Workers and their families should not have to rely on public donations if they are hurt or killed on the job.
Eight years ago, in our book The Spirit Level: Why More Equal Societies Almost Always Do Better, we shared with readers the correlations between higher inequality and higher rates of mental illness. Since then, other pieces of the inequality-and-mental-health jigsaw puzzle have been falling into place — and quite rapidly.
A path-breaking paper by Sheri Johnson and her colleagues, for instance, shows that a number of mental illnesses and personality disorders at least partly reflect responses to issues of social dominance and subordination, involving the brain’s “dominance behavioural system.”
Externalizing disorders, mania proneness, and narcissistic traits seem to be related to heightened dominance motivation and inflated self-perceptions of power. In contrast, the research relates anxiety and depression to subordination and submissiveness, as well as a desire to avoid subordination.
During her research Johnson seems to have regarded social status hierarchies as if they did not differ much from one society to another. But other research papers now suggest that depression, schizophrenia, narcissism, and psychotic symptoms all more commonly appear in more unequal societies. The implication: Greater inequality makes issues of dominance and subordination a more important part of the social reality we confront.
Bigger income differences make the rich seem ever more important, as almost superior beings. The poor, meanwhile, come to be regarded as almost worthless. This tendency to take people’s external wealth as an indication of their internal worth becomes stronger as inequality mounts. We all worry more about how others see us and judge us. Our status matters more and more. To use the psychological jargon, the “social evaluation threat” increases.
In more unequal societies, the data indicate, status anxiety increases not just among the poor, but across all income deciles. We all worry more about whether others see us as capable and successful — or as a failure.
At the same time, the research on how hormone levels react to different kinds of stress has shown that threats to self-esteem and social status — situations, for example, where you fear being judged negatively — turn out to be particularly strong sources of stress. Stress hormones respond significantly to social evaluation anxieties.
Inequality also damages mental health in a variety of other ways. A number of studies now show that people in more unequal societies are much less likely to feel they can trust each other. Within rich developed societies, the proportion of the population who agree that “most people can be trusted” falls from 60 or 65 percent in the most equal nations to around 20 percent in the most unequal. These differences can make a considerable difference to whether we feel safe walking home alone at night.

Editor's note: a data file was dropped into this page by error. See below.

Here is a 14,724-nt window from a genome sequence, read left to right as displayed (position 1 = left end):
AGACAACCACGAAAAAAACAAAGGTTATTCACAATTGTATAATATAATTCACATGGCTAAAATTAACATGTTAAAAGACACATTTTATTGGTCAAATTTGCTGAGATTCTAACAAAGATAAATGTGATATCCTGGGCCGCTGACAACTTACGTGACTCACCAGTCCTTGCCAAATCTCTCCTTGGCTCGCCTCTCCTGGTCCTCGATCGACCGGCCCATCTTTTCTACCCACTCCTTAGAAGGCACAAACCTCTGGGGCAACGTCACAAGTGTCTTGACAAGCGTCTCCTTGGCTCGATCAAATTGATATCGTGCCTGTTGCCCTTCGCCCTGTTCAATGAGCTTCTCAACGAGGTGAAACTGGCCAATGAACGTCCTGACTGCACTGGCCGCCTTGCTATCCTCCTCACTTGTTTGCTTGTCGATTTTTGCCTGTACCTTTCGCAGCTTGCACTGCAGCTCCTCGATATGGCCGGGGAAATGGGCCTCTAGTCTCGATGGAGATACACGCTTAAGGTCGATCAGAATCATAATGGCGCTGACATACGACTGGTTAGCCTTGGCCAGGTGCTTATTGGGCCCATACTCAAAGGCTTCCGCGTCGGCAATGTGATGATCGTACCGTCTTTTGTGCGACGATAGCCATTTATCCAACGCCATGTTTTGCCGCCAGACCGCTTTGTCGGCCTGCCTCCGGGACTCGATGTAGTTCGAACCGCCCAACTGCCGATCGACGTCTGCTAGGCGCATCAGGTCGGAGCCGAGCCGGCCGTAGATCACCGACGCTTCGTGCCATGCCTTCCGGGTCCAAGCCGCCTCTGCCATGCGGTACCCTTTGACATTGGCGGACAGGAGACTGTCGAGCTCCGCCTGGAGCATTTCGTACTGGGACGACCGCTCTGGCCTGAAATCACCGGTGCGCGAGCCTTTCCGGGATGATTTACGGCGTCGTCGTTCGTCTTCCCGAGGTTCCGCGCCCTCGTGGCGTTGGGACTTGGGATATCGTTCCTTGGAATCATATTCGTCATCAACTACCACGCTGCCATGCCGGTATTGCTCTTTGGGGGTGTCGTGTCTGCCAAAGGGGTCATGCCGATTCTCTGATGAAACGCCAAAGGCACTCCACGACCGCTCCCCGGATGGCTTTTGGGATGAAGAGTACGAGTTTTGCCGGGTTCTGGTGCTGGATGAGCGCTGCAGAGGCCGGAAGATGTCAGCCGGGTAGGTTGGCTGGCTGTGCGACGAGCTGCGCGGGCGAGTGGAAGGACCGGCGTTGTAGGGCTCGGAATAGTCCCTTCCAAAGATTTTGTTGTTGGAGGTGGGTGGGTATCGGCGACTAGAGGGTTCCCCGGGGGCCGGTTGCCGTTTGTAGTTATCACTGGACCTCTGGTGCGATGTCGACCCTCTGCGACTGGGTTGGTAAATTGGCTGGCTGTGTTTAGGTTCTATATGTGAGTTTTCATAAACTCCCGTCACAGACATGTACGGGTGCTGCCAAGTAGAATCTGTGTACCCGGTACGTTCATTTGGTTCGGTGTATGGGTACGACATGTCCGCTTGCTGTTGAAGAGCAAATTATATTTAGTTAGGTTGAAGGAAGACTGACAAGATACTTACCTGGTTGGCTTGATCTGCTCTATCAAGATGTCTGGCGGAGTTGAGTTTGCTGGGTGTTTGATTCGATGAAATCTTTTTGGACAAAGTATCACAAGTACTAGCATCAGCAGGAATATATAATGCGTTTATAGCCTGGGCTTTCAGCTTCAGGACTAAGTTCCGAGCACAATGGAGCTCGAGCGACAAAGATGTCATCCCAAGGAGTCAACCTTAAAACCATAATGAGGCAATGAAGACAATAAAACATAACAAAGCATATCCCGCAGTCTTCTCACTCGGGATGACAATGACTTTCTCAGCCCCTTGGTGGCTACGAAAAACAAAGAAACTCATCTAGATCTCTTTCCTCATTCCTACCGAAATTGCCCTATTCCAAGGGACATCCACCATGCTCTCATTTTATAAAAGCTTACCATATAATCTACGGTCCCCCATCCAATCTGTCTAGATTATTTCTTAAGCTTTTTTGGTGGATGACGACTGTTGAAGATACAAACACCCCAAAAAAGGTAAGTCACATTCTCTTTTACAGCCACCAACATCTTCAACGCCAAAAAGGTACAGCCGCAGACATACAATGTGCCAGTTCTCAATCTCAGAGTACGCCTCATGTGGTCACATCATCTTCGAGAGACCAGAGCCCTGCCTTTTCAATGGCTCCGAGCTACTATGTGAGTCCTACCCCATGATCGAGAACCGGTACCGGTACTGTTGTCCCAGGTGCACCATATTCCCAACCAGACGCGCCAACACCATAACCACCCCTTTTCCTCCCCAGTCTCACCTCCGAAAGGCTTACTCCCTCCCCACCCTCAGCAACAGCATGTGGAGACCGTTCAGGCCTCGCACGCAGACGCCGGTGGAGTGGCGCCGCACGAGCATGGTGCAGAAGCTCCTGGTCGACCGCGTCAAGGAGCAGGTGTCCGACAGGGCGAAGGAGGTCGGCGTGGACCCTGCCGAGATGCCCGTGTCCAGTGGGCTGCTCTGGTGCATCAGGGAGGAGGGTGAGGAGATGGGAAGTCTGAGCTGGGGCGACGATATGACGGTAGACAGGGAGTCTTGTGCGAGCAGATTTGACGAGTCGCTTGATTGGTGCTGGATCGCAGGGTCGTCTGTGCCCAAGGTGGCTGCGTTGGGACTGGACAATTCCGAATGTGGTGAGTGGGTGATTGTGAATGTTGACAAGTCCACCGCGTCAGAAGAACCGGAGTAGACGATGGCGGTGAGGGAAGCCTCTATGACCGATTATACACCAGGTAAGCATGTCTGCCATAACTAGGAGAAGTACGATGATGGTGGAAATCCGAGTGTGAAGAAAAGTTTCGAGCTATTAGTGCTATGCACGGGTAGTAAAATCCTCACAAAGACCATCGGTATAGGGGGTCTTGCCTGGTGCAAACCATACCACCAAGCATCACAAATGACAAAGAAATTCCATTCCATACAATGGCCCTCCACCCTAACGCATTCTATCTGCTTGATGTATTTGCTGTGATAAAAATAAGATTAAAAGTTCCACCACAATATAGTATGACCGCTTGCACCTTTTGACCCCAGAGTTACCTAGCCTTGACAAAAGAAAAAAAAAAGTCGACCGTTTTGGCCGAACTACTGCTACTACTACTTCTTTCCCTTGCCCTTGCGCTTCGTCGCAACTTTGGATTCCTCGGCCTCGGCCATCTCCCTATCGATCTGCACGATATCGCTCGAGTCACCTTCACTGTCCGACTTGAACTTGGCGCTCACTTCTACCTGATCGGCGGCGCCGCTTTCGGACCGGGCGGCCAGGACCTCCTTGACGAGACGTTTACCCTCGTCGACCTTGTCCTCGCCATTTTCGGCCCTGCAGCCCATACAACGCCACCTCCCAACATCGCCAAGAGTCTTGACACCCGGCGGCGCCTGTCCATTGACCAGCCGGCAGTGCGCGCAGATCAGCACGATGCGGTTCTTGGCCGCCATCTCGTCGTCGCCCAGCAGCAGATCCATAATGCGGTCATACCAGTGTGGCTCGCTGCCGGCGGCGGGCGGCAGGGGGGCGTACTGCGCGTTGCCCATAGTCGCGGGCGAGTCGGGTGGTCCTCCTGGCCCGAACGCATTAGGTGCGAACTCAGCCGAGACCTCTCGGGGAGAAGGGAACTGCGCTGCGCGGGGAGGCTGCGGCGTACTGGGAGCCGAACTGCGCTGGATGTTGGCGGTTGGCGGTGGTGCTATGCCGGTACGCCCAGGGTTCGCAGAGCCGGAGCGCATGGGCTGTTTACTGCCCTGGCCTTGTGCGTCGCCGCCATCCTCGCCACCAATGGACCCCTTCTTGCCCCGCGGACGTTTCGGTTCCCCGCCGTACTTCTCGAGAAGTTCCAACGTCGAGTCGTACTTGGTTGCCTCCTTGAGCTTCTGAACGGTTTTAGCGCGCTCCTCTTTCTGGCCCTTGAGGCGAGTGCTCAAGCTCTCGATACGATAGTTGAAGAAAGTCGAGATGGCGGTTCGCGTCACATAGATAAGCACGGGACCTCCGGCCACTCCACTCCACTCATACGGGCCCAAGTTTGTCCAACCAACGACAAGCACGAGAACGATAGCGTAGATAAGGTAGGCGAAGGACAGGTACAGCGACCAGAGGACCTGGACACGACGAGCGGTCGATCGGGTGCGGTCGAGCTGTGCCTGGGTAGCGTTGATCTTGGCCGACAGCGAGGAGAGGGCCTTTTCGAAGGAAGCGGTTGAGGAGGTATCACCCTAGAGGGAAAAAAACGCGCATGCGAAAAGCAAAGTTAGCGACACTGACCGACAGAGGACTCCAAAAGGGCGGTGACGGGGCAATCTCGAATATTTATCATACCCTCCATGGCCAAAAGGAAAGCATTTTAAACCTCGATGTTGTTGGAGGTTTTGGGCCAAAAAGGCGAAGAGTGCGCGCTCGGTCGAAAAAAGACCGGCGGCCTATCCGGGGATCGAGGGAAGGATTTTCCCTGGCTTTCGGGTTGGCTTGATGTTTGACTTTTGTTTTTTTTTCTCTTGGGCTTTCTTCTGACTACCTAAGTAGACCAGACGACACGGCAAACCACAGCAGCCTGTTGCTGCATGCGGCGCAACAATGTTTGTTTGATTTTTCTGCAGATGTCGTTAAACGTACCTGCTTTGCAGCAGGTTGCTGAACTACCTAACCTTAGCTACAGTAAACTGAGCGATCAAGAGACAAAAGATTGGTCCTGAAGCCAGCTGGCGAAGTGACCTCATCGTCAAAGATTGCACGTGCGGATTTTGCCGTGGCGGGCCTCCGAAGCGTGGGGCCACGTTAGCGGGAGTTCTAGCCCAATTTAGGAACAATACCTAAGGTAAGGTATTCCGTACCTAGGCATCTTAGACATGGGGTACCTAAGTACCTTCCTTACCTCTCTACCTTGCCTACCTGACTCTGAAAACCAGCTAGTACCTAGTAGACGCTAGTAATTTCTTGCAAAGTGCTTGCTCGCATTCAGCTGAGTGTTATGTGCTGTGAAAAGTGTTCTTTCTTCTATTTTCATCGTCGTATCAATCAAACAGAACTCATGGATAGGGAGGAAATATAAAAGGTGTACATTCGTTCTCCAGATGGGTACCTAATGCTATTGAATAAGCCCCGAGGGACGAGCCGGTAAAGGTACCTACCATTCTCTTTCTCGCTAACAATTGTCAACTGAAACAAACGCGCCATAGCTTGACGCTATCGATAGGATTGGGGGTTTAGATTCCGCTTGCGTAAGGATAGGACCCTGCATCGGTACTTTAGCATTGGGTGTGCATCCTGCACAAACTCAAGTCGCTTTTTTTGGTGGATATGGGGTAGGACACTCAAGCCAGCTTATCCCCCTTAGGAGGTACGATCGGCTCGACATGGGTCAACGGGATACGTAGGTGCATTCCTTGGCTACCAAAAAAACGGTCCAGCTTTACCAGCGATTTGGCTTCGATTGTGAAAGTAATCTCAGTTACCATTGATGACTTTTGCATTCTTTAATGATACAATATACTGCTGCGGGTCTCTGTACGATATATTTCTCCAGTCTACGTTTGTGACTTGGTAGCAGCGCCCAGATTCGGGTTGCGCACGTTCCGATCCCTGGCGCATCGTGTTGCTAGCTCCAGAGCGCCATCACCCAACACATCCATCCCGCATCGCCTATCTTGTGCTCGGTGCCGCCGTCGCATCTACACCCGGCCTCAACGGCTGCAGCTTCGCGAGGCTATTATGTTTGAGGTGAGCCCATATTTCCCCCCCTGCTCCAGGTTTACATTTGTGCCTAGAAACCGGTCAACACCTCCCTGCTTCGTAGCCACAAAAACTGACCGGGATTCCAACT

Studies also show that participation in community life atrophies in more unequal societies. People are less likely to belong to voluntary groups and associations or to participate in local activities. At the same time, violence — usually measured by homicide rates — increases in more unequal societies, and people become less willing to help each other.
Why do people have less to do with each other in societies with wider gaps in income and wealth? One key reason: Increased “social evaluative” threats make social life more stressful. Social anxiety increases in more unequal nations, and we worry more about how we appear and how we perform socially.
Some respond to these “social evaluative” threats with defensive narcissism. Others show low self-esteem and a lack of confidence. Still others experience social life almost as an ordeal to be avoided whenever possible.
The last part of this mental health picture may be how inequality feeds into consumerism. Raised social anxiety and narcissism boost consumerism. We use purchases and possessions to give a good impression and create a sense of self-worth. Money becomes more important as the means through which we communicate our self-worth.
People in more unequal societies, the data show, don’t just work longer hours. They also save less and borrow more. Debt rises with inequality as we try to keep up appearances. Recent research confirms that inequality particularly boosts the consumption of status goods. As advertisers know, status anxiety sells.
And sadness spreads — as inequality undermines our mental health and the friendships, positive social relations, and active community life so essential to our wellbeing. Inequality, in sum, strikes at the very heart of what a good society should be.
Richard Wilkinson, an emeritus professor of public health at the University of Nottingham, and Kate Pickett, a University of York epidemiologist, are the co-authors of the worldwide bestseller, The Spirit Level: Why More Equal Societies Almost Always Do Better.
Richard Wilkinson explains what gets worse when rich and poor grow too far apart.